JAKARTA: Malaysian palm oil futures climbed for a second session on Tuesday as concerns of tight supply persisted, while strong gains in rival oils also helped prices. The benchmark palm oil contract for January delivery on the Bursa Malaysia Derivatives Exchange ended 0.87% higher at 5,012 ringgit ($1,208.29) per tonne, extending a 0.93% gain a day earlier.
It rose as much as 1.97% earlier in the session before some profit-taking pared gains. “The tightness supply due to lack of palm oil production pace at both Malaysia and Indonesia is persistently supporting the higher prices and the bullish energy market is providing the cover to the fire,” Anilkumar Bagani, research head of Mumbai-based vegetable oils broker Sunvin Group, said in a note.
Malaysian palm oil yields are expected to taper down toward the year-end and likely remain weak in the first quarter of 2022 due to coronavirus-linked labour shortage, he added.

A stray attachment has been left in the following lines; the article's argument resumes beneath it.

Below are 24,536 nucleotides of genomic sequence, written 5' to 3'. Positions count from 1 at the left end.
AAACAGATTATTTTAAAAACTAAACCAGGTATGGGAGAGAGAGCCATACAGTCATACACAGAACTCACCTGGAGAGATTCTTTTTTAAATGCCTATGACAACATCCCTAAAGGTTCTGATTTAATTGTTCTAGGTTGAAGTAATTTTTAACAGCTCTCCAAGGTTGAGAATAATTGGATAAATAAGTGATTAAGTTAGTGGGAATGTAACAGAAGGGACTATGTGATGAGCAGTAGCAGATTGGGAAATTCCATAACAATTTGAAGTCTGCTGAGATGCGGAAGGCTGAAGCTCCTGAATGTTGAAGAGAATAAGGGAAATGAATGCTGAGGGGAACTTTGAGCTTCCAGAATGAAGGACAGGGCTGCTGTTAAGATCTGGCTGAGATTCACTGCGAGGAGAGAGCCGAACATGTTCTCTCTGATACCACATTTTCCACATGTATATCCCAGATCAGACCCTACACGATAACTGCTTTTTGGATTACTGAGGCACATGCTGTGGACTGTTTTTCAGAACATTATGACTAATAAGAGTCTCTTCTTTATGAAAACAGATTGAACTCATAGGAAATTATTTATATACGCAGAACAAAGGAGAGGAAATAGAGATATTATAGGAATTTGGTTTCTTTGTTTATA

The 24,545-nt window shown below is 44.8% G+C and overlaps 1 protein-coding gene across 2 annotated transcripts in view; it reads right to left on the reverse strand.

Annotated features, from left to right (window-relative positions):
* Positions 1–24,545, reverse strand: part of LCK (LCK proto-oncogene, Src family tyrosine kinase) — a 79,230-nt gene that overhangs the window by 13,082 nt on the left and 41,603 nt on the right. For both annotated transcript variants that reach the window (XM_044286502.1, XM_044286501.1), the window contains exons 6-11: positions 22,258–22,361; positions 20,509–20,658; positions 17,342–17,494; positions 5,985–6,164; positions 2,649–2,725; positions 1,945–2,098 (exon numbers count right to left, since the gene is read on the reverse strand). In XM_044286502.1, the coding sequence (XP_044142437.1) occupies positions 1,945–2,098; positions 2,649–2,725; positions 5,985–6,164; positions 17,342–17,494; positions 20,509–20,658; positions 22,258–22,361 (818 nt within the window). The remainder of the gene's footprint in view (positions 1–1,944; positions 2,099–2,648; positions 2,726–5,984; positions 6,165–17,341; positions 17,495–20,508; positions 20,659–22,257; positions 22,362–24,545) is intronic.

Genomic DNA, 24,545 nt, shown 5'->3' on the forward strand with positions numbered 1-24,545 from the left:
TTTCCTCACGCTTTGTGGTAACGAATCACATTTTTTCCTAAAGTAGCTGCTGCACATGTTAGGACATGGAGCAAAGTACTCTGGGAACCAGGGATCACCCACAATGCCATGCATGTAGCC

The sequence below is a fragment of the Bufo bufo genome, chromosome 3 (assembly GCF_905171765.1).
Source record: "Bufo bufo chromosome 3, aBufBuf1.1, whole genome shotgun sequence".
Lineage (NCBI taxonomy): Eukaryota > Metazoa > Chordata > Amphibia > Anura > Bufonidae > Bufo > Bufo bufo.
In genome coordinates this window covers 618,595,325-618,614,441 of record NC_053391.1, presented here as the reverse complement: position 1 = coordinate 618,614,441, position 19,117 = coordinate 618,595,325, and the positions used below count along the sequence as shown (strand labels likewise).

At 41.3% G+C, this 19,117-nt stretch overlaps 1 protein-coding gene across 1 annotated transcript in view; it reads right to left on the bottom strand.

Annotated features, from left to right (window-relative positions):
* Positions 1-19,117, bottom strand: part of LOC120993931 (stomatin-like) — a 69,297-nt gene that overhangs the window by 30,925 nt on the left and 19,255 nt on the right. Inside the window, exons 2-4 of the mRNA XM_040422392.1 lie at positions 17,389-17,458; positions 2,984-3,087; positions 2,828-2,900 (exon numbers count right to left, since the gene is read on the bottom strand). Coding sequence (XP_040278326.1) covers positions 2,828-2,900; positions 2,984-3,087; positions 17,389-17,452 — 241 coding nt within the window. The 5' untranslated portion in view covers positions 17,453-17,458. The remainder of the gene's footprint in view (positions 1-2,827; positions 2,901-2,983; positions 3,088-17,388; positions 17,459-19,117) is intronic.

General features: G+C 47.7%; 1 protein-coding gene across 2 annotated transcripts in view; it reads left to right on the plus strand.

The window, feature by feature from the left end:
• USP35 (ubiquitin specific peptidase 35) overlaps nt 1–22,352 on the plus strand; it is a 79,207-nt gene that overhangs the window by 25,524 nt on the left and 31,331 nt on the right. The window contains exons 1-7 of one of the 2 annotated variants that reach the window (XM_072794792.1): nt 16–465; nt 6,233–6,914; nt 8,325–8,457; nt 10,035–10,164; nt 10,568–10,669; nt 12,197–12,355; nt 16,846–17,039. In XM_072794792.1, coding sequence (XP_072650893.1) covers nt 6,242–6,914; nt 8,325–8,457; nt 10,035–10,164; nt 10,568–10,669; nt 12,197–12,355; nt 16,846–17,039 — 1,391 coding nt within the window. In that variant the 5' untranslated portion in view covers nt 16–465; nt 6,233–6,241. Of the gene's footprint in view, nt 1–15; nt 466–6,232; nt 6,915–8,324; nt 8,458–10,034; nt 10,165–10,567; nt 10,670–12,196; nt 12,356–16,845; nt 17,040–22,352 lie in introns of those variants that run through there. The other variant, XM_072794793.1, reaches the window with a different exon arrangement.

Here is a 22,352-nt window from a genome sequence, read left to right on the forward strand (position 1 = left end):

In rival Indonesia, its biggest palm oil industry group has revised down its 2022 exports outlook, while output prediction was lowered to 47.5 million tonnes from a prior 49 million tonnes.
Meanwhile, Dalian’s palm oil contract rose 2.02%, while the most-active soyoil contract gained 1.28%. On the Chicago Board of Trade, soy oil prices were up 0.14%.
Palm oil is affected by price movements in related oils as they compete for a share in the global vegetable oils market.
On the technical front, palm oil may revisit its Oct. 22 low of 4,816 ringgit per tonne, as the bounce from this level is ending, Reuters technical analyst Wang Tao said.